The first influence (but equal among all influences, this being Denmark) is a belief in something called the “Jante law”, as codified by the novelist Aksel Sandemose some time before the second world war. In a satirical commentary on the Danish national character, Sandemose expounded a sort of ten commandments of reductive Danish niggardliness, including no 3: “Thou shalt not presume that thou art any wiser than us“; and no 8: “Thou shalt not presume that thou art going to amount to anything”. This is the Jante law, and looked at critically it is a gloomy formalisation of the Danes’ loathing of anyone who tries to get ahead, who puts on airs and graces, who, if you like, has ambitions for himself. On the other hand, you could argue that it’s more a kind of virtuous modesty with compelling social justifications.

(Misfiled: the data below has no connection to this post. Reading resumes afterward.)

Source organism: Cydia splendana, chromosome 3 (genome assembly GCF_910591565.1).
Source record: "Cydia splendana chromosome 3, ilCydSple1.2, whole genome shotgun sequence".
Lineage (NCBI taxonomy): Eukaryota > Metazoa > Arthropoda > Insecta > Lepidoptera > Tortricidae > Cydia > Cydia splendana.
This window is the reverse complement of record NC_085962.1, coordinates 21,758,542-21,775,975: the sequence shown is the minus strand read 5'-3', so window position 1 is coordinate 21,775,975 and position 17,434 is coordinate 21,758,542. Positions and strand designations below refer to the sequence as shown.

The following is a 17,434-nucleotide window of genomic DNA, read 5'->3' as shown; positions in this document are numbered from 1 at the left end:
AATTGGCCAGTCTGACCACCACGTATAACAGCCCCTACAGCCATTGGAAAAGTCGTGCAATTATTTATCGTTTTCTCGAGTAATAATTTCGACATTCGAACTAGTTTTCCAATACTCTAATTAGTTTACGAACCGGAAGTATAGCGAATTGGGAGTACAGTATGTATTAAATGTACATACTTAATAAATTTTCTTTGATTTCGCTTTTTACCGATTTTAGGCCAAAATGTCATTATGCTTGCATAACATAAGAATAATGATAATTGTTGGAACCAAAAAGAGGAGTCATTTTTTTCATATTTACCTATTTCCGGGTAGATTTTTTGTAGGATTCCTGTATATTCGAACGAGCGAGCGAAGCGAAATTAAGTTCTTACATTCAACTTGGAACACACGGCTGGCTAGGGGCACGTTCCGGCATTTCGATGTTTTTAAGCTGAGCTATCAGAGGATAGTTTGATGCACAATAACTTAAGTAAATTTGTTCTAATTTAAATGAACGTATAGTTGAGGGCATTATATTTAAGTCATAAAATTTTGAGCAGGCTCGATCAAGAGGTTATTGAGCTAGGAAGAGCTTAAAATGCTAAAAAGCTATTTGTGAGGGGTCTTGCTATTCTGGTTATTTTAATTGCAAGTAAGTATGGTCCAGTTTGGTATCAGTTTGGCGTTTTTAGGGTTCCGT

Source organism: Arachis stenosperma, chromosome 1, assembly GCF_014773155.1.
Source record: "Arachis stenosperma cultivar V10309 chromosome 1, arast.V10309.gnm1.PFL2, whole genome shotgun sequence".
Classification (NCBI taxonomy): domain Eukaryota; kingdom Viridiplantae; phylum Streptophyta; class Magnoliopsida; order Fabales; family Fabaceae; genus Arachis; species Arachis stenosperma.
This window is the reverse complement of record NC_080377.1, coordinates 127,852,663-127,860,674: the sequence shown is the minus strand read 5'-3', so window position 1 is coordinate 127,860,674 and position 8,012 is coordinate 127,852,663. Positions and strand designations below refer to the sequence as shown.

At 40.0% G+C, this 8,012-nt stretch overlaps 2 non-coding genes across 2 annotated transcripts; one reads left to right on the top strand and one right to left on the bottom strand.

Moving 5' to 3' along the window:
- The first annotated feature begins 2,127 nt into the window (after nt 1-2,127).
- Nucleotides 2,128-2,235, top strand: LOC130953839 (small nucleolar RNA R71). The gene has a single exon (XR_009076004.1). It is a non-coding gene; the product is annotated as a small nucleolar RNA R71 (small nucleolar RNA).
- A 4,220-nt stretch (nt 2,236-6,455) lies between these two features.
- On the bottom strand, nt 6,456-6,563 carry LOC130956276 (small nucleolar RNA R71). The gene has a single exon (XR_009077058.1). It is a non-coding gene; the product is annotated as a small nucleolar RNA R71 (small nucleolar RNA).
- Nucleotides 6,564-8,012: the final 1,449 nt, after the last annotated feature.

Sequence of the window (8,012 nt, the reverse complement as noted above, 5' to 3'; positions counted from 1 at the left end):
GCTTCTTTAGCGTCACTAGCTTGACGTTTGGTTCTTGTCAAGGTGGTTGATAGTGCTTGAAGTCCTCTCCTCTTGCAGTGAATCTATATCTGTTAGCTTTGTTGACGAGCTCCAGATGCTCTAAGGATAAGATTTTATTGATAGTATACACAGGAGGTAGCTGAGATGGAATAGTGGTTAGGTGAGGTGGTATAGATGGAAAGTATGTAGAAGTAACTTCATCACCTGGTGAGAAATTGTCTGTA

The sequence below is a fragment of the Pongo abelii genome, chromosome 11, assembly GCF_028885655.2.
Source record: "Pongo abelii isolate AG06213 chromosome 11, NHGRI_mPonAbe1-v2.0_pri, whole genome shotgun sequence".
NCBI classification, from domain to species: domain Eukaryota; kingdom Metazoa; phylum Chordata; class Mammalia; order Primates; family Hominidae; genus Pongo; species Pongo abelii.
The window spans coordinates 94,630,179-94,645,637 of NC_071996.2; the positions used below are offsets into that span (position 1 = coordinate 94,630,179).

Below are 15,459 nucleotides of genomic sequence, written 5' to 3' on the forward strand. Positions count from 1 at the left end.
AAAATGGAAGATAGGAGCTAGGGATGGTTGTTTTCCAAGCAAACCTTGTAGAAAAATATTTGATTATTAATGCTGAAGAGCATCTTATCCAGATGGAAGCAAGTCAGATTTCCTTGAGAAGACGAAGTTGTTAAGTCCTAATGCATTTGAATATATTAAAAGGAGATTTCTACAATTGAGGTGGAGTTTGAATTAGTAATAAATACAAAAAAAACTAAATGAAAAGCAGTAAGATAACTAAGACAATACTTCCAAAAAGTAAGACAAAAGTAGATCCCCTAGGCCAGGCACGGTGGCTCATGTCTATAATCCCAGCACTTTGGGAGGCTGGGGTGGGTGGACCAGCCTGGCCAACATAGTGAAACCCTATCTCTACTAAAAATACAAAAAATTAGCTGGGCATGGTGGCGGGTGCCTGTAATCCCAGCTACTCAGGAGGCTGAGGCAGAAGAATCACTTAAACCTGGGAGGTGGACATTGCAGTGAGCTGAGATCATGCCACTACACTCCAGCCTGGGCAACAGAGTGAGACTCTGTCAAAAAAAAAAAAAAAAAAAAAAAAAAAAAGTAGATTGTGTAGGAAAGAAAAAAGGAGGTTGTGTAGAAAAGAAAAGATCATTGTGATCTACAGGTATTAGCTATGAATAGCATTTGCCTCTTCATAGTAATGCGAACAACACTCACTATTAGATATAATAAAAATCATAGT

Danes seem uncomfortable with it, citing it as a prime national influence one minute, disowning it the next. “Don’t think that we’re trying to say ‘you can’t have anything’,” they try to explain, “but it’s true that we don’t like any kind of ostentation.” The Jante law sees to it that most people drive old cars, that they live in markedly similar low-rise houses, wear identical clothes and pursue comparable leisure activities. Functional Jante law results in – to Anglo-Saxon eyes – a stunning egalitarianism.